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Enclave Review

publisher: Vivendi Games
developer: Starbreeze
genre: Action Adventure

PIII 600, 192MB RAM, 16MB Video Card , 2.2GB HD
ESRB rating: M

release date: Mar 10, 03
» All About Enclave on ActionTrip

The gaming industry has in many ways changed since the release of the Xbox. That is especially true of the PC gaming market. Since the Xbox has hit the scene, scores of PC games were becoming "Xbox titles" seemingly overnight. And for good reason - the Xbox needed more games, and many developers needed a more stable platform to work on. Unfortunately, the rather sudden switch brought on by Microsoft's desire to conquer the field of interactive entertainment, brought with it many side effects as well. The fact is that we, as gamers, must now deal with the phenomenon of Xbox ports - games that were originally intended for the PC, but were ported to the Xbox mid-design. One of these mid-design ports is HALO, and Vivendi's Enclave is another. And while HALO became a major best seller, Enclave has suffered a less favorable fate. Its console version never got the praise it truly deserved, as people had all sorts of problems with the clunky controls and camera work. And for this and other reasons, Enclave didn't do too well on the Xbox.

Luckily for us, Vivendi had the good sense to continue to develop and publish the game for the PC as well. Enclave is hardly what you'd call a PC port, since as soon as you fire up the game, you realize the game was originally intended for the mouse and keyboard combo, rather than the gamepad. The core of this title is its fast-paced medieval fantasy combat action, and whatever functionality the game was missing in the Xbox version is now corrected and improved by the usage of the PC control interface. Enclave doesn't have a multiplayer option, but it still offers plenty of value in the single-player mode. The game gives players the option to choose between two different campaigns (Light and Dark). The two campaigns feature stories that are in many ways interconnected with local NPC's that often overlap. In this way, the developers have managed to tell a coherent story from the viewpoint of two different sides, and, at the same time, save a lot of time by not having to design the levels twice. Our readers will be happy to know that Enclave includes over 27 levels and 6 bonus mini-games. In addition to that, there are 12 different character classes in all, plus 4 bonus characters. There are also traces of RPG elements, with the option to buy better equipment and weapons for each of the available characters, but this aspect of the gameplay hasn't been fully developed. Consequently, it doesn't increase the game's replay value in any way. In addition to that, certain mission will require of you to choose a stronger character (like the Knight), so don't think that you can easily finish the game with any single one of the given characters.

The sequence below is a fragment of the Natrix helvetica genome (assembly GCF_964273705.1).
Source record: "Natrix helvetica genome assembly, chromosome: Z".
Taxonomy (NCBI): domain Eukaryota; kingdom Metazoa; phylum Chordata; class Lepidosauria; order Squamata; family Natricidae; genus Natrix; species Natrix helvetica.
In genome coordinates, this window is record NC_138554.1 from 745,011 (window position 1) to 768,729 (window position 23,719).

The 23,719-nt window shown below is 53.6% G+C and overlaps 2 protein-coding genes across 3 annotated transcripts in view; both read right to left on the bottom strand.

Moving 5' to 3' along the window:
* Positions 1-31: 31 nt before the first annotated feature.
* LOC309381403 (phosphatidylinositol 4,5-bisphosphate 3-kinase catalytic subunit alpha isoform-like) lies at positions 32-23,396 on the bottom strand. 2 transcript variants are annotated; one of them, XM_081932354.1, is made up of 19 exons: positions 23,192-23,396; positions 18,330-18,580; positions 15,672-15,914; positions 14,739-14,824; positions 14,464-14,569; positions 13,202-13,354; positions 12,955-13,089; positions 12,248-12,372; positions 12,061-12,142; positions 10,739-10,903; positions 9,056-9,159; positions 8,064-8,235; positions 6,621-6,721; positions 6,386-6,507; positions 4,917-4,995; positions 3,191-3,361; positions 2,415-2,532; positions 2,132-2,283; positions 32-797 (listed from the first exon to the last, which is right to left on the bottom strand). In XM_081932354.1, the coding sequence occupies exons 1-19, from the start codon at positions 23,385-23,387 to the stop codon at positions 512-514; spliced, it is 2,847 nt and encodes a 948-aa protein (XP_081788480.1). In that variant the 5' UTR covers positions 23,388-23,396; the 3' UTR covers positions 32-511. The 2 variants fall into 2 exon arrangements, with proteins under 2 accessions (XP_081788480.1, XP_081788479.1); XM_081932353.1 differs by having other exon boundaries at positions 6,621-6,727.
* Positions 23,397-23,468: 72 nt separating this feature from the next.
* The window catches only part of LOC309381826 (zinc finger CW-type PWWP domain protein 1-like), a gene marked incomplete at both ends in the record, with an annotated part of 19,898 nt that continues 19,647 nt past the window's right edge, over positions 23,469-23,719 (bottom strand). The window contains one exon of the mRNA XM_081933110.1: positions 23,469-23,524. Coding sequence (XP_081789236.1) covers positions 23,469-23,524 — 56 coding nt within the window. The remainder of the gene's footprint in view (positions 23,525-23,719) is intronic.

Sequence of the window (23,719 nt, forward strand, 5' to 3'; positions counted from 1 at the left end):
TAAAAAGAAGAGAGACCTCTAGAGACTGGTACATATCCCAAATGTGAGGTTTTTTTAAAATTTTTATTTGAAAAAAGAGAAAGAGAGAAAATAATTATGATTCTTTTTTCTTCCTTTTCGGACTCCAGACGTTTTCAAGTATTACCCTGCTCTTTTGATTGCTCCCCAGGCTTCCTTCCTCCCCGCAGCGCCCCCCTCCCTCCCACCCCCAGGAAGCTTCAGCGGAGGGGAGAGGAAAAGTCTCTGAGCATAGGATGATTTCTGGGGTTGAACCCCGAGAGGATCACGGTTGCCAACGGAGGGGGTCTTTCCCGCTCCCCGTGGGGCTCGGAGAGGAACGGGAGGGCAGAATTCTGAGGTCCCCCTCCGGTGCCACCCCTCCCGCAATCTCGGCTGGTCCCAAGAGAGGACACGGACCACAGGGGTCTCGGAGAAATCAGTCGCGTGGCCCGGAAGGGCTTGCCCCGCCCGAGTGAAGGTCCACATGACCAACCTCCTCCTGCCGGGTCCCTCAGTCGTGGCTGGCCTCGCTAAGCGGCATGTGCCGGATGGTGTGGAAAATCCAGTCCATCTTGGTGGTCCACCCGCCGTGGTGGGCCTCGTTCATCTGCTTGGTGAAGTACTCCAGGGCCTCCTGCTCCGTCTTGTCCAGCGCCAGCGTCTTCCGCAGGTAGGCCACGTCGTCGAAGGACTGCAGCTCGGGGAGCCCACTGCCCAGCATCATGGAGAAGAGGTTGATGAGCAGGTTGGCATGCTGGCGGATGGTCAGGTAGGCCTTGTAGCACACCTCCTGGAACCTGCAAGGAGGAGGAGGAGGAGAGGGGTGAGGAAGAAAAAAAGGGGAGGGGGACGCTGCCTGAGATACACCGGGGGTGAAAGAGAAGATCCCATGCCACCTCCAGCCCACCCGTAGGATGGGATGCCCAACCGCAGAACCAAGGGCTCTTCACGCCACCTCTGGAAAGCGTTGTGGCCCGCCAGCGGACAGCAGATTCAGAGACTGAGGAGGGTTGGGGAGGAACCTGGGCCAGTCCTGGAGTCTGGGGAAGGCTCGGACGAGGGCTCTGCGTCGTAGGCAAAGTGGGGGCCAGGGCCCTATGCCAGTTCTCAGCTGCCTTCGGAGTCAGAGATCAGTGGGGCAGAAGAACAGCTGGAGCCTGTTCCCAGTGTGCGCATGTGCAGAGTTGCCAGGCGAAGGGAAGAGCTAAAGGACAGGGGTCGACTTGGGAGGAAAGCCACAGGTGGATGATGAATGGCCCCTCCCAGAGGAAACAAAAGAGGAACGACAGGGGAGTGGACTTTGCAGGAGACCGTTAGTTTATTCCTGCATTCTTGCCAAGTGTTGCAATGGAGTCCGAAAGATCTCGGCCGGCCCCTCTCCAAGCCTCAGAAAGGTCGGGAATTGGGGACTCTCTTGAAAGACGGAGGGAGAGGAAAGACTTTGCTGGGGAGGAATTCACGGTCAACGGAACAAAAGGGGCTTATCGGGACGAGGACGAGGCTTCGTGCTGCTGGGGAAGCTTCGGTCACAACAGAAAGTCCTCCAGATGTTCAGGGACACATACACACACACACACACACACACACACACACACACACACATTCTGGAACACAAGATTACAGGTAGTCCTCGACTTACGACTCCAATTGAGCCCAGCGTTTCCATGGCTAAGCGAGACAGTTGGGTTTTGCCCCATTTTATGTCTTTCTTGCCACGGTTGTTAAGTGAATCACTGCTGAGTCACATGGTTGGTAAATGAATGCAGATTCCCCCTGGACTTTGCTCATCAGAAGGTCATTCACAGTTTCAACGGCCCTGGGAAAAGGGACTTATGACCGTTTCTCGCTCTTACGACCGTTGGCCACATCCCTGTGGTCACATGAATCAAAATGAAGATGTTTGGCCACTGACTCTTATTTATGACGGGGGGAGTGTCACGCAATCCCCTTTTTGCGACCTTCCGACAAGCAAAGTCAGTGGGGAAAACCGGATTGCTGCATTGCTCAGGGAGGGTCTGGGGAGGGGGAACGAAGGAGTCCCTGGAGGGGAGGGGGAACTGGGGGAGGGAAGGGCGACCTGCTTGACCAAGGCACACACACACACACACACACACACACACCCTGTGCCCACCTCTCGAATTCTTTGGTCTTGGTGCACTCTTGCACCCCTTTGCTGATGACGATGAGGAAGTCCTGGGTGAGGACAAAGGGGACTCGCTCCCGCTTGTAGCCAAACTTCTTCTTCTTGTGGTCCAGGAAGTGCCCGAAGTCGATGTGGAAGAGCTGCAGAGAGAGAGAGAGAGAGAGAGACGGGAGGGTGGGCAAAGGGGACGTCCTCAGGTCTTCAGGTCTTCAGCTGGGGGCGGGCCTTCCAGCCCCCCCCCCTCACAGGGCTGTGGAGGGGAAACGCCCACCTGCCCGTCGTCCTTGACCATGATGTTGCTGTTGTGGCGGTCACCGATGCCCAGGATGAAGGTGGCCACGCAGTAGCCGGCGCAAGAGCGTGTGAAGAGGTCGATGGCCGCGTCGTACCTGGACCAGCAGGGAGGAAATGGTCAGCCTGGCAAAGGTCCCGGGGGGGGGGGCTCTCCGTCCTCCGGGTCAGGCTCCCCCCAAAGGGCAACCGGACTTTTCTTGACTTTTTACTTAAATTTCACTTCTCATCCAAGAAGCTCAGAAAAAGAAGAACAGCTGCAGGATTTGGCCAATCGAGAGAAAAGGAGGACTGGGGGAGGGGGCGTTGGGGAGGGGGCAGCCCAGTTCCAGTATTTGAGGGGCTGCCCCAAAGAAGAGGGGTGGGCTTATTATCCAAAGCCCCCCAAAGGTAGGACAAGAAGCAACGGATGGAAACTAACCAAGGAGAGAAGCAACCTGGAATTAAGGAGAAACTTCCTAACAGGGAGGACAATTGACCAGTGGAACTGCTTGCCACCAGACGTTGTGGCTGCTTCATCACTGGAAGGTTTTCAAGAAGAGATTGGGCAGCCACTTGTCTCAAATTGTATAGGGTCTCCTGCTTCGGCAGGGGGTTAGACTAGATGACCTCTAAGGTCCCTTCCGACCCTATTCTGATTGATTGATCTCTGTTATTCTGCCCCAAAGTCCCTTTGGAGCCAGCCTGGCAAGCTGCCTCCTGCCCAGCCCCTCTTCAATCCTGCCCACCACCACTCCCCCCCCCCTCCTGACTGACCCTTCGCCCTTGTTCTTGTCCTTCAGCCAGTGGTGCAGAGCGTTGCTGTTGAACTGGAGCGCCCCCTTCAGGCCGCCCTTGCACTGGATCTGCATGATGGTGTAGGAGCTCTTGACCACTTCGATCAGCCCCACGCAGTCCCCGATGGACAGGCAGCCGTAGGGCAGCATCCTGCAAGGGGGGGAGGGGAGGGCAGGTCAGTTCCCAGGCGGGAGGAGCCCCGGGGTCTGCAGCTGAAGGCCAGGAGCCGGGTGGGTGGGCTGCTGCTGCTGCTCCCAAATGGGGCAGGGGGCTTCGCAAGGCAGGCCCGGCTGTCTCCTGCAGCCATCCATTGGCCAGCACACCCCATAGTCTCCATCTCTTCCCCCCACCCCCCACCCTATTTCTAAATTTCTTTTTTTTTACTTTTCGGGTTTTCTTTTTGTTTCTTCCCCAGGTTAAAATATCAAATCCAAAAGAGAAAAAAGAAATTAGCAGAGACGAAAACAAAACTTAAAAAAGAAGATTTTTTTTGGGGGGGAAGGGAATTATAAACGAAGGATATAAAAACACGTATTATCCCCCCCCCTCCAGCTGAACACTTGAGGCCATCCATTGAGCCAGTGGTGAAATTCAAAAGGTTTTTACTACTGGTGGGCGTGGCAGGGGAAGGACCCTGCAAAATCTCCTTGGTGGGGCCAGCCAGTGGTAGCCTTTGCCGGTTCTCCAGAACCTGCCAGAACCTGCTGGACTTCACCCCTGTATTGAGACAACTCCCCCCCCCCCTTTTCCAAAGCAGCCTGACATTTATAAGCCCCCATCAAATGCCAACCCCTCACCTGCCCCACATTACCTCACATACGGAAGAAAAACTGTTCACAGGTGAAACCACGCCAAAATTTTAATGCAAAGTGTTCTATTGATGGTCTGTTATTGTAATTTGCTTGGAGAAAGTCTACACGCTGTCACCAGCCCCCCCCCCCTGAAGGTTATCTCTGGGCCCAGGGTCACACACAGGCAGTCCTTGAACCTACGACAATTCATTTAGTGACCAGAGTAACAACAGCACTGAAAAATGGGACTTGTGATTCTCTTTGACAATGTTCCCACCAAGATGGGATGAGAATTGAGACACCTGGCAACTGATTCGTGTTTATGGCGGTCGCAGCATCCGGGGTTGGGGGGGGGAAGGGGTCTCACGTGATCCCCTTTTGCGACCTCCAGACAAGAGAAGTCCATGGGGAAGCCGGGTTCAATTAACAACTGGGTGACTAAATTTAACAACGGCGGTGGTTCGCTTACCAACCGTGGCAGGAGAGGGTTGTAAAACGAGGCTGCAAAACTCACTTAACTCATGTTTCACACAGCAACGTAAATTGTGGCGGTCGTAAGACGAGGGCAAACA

Besides offering a decent amount of content in terms of the characters, weapons, and level bosses, Enclave also provides a very nice backdrop for the action by telling an engaging story. The plot and the foundations of the game world are good enough to give more meaning to the combat, and add a bit of background to the mindless hacking and slashing.

In the fantasy world of Enclave the people of Light and Darkness are divided by a bottomless rift that split the earth many millennia ago. The lands of light are prosperous and rich, an Enclave of truth and order, surrounded by the twisted and barren lands of the dark, war ravaged plains known as the Outlands.

Over the centuries the rift has started to close, and skirmishes along the border have become more and more frequent. It is only a matter of time before these altercations turn into a full-scale war.

Here, it is up to you to choose. Will you lead the desperate people of Celenheim and save them from destruction, or will you ally with the dark hordes of the Outlands and overrun the Enclave to get back what you claim to be yours?